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Determinism and indeterminism

DOI
10.4324/9780415249126-Q025-1
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DOI: 10.4324/9780415249126-Q025-1
Version: v1,  Published online: 1998
Retrieved May 23, 2019, from https://www.rep.routledge.com/articles/thematic/determinism-and-indeterminism/v-1

Article Summary

Over the centuries, the doctrine of determinism has been understood, and assessed, in different ways. Since the seventeenth century, it has been commonly understood as the doctrine that every event has a cause; or as the predictability, in principle, of the entire future. To assess the truth of determinism, so understood, philosophers have often looked to physical science; they have assumed that their current best physical theory is their best guide to the truth of determinism. It seems that most have believed that classical physics, especially Newton’s physics, is deterministic. And in this century, most have believed that quantum theory is indeterministic. Since quantum theory has superseded classical physics, philosophers have typically come to the tentative conclusion that determinism is false.

In fact, these impressions are badly misleading. The above formulations of determinism are unsatisfactory. Once we use a better formulation, we see that there is a large gap between the determinism of a given physical theory, and the bolder, vague idea that motivated the traditional formulations: the idea that the world in itself is deterministic. Admittedly, one can make sense of this idea by adopting a sufficiently bold metaphysics; but it cannot be made sense of just by considering determinism for physical theories.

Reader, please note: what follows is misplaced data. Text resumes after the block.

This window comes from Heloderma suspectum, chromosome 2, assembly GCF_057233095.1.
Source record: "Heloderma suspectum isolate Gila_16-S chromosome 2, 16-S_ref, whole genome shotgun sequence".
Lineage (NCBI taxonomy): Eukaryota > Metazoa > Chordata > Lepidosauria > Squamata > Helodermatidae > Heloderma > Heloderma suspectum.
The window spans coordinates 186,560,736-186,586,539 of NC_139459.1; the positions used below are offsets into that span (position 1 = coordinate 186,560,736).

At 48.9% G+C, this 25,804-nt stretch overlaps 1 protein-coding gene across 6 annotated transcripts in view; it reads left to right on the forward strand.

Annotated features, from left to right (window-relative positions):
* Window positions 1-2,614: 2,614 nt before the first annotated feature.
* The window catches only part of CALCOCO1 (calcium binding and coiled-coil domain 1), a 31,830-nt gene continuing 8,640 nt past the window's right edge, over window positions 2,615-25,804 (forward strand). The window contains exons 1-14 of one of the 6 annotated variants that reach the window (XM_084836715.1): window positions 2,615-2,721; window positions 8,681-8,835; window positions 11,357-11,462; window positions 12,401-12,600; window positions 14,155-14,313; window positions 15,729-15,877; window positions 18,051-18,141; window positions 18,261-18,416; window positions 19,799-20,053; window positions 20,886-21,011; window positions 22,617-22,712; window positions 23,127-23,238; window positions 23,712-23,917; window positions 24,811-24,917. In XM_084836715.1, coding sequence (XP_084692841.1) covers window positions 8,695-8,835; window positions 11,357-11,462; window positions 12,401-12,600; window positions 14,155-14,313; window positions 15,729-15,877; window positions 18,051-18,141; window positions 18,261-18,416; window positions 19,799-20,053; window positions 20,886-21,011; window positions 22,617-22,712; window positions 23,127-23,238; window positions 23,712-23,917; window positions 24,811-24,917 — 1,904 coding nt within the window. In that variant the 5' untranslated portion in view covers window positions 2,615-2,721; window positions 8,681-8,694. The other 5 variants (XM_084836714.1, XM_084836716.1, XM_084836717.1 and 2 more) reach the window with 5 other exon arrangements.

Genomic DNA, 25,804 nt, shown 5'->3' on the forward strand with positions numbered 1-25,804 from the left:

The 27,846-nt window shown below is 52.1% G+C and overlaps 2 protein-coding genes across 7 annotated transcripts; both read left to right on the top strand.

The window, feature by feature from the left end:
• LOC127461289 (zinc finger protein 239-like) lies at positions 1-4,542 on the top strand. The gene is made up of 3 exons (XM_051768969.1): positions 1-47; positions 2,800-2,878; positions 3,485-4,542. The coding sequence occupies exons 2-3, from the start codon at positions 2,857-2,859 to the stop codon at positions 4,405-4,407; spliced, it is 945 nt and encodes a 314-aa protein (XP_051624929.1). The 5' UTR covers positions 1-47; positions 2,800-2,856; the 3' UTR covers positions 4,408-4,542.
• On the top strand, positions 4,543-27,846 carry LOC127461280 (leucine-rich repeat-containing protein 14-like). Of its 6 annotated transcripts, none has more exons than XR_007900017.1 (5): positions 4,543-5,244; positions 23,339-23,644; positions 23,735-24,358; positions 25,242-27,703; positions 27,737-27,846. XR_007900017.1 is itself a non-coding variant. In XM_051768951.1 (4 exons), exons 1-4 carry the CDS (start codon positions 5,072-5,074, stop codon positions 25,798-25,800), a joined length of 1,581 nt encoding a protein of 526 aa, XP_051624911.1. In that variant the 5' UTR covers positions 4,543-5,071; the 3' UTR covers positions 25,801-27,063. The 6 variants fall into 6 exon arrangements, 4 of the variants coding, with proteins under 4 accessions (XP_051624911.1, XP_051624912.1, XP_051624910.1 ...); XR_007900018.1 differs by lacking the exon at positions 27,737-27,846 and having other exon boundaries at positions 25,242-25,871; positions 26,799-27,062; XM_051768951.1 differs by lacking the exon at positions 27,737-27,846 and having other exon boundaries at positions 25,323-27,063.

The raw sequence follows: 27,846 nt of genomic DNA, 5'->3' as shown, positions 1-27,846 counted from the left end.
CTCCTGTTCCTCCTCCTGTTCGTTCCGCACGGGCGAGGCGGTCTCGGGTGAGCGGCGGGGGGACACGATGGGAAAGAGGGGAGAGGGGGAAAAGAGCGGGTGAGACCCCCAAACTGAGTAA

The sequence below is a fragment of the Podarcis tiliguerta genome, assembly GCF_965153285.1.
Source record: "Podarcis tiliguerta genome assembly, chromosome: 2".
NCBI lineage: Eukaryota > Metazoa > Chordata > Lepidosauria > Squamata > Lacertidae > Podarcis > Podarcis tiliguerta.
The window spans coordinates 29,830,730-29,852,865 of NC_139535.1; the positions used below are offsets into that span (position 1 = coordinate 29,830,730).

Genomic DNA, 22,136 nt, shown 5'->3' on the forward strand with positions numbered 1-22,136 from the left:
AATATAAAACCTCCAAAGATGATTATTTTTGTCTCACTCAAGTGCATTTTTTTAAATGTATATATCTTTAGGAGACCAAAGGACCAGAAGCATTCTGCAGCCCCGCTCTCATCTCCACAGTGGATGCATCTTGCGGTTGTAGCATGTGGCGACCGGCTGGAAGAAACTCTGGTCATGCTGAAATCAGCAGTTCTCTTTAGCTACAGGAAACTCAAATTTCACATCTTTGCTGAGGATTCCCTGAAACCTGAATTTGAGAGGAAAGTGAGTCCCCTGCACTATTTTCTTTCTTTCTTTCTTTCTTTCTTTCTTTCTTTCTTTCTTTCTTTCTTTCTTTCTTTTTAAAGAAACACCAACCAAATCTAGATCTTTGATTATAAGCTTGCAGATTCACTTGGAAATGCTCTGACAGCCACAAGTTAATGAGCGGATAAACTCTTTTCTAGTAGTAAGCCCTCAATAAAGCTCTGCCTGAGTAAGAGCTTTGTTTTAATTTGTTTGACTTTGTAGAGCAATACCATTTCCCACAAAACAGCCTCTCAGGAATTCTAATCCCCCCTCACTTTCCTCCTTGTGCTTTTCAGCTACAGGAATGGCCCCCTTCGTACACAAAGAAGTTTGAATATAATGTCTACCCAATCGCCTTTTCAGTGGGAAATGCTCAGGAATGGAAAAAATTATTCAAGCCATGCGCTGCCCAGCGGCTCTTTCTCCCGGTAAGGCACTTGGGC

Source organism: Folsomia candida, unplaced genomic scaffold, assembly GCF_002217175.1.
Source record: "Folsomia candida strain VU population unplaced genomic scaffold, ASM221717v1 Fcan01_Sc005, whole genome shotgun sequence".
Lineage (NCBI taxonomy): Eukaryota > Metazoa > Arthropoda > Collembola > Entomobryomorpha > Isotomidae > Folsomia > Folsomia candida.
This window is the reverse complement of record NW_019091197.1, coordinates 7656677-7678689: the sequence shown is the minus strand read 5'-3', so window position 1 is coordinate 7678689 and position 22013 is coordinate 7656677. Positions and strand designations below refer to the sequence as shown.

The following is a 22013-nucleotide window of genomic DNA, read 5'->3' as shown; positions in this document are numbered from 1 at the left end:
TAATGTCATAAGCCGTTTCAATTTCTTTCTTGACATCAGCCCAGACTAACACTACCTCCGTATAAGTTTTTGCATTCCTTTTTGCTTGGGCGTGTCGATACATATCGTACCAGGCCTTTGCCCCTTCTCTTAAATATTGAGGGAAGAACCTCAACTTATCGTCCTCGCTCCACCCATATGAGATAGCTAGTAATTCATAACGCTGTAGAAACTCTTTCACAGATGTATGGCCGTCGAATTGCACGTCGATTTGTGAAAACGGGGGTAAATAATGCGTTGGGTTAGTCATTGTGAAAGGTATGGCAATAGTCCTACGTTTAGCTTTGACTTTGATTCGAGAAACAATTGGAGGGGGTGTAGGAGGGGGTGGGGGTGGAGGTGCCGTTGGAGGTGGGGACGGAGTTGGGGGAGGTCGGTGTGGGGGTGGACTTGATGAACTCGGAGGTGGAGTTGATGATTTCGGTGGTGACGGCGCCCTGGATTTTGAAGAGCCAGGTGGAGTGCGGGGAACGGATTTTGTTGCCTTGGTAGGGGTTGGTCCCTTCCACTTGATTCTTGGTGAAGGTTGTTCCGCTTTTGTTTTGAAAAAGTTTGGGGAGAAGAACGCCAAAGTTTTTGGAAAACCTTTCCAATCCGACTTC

As regards physical theories, the traditional impression is again misleading. Which theories are deterministic turns out to be a subtle and complicated matter, with many open questions. But broadly speaking, it turns out that much of classical physics, even much of Newton’s physics, is indeterministic. Furthermore, the alleged indeterminism of quantum theory is very controversial: it enters, if at all, only in quantum theory’s account of measurement processes, an account which remains the most controversial part of the theory.

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    Citing this article:
    Butterfield, Jeremy. Determinism and indeterminism, 1998, doi:10.4324/9780415249126-Q025-1. Routledge Encyclopedia of Philosophy, Taylor and Francis, https://www.rep.routledge.com/articles/thematic/determinism-and-indeterminism/v-1.
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